Black-legged tick populations are well established in parts of British Columbia, Manitoba, Ontario, Quebec, New Brunswick and Nova Scotia, and may be expanding. Migratory birds can bring infected ticks into nonendemic areas, and people may also become infected while travelling to other endemic areas in North America and Europe. In 2009, LD became a nationally reportable disease. The number of reported cases has increased from 128 in 2009 to an estimated 500 in 2013.
What Are The Symptoms Of Lyme Disease In A Child
Symptoms can occur a bit differently in each child. They usually appear within 3 to 30 days after a tick bite. Lyme disease has early and late-stage symptoms. Early stage Lyme disease is more easily cured with antibiotics than late-stage disease. Most cases of late-stage disease occur when early stage disease is not treated.
One of the most common symptoms is a ring-shaped rash that looks like a bull’s-eye. It may be pink in the center and have a darker red ring around it. The rash does not occur in every case of Lyme. If it does occur, the rash may:
- Appear several days after infection
- Last up to several weeks
- Be very small or very large, up to 12 inches across
- Look like other skin problems such as hives, eczema, sunburn, poison ivy, or flea bites
- Itch or feel hot, or not be felt at all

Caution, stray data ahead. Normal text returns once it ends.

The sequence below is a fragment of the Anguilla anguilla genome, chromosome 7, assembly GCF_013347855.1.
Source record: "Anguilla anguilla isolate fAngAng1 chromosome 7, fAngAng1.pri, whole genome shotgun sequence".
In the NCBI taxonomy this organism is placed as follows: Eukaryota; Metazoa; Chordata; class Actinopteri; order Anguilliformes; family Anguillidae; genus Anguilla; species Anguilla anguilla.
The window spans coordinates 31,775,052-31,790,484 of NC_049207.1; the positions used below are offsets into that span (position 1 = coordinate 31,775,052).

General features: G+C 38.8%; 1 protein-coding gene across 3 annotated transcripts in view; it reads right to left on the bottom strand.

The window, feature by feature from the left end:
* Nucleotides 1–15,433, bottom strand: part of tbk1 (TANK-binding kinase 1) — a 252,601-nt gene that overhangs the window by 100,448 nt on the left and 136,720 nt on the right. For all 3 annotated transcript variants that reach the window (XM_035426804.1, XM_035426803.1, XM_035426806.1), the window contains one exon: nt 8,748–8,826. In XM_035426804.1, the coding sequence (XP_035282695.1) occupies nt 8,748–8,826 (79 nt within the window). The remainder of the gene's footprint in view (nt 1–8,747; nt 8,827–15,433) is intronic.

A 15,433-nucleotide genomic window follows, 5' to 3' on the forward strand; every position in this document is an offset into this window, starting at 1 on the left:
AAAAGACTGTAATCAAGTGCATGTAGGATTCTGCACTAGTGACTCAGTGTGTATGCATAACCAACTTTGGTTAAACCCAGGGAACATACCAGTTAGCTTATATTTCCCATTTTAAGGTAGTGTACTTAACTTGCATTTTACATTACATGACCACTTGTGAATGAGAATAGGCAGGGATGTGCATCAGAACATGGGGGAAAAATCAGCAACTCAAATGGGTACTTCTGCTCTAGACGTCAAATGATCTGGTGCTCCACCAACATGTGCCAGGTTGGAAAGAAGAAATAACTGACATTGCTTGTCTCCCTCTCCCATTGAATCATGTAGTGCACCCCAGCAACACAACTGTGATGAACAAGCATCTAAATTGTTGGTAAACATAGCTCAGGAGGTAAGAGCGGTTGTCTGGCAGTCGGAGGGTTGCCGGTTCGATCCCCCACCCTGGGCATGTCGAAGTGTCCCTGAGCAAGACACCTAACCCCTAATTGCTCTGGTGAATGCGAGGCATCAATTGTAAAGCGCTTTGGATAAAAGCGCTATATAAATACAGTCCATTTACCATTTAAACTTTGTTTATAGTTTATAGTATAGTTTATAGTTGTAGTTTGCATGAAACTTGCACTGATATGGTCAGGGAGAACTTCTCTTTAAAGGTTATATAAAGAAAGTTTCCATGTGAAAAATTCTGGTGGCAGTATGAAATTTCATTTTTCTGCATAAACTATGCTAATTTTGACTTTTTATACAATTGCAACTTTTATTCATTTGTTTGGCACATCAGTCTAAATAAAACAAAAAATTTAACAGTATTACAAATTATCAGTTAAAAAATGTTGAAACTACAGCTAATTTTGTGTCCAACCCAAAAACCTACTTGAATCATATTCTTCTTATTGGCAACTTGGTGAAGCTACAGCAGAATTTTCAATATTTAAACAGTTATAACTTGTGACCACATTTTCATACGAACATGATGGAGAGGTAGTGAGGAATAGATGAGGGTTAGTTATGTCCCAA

- Go away and come back several weeks later
Several days or weeks after a bite from an infected tick, your child may have multiple ring-shaped rashes on the body and flu-like symptoms such as:
Months to a few years after a bite, these symptoms may occur:
- Inflammation of the joints
- Nervous system symptoms such as numbness in the arms and legs, tingling and pain, and trouble with speech, memory, and concentration
The symptoms of Lyme disease can be like other health conditions. Make sure your child sees a healthcare provider for a diagnosis.
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What Do The Results Mean
The Centers for Disease Control and Prevention recommends a two-test process of your sample:
- If your first test result is negative for Lyme disease, you donât need any more testing.
- If your first result is positive for Lyme disease, your blood will get a second test.
- If both results are positive for Lyme disease and you also have symptoms of infection, you probably have Lyme disease.
Positive results donât always mean a Lyme disease diagnosis. In some cases, you can have a positive result but not have an infection. Positive results may also mean you have an autoimmune disease, such as lupus or rheumatoid arthritis.
If your lumbar puncture results are positive, it may mean you have Lyme disease, but you might need more tests to confirm a diagnosis.
If your health care provider thinks you have Lyme disease, he or she will prescribe antibiotic treatment. Most people who are treated with antibiotics in the early stage of disease will make a complete recovery.
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What To Do If You Find A Tick
If you see a tick, try to remove it from your childs body. If the tick was on the body for less than 36 hours, it may help prevent infection.
To safely remove a tick:
- Use fine-tipped tweezers to grasp the tick at its head or mouth, close to the skin.
- Pull firmly on the tick until it releases the skin. Try to ease out any parts that get stuck in the skin.
- Wash the bite area with rubbing alcohol or soap and water and apply an antiseptic lotion or cream.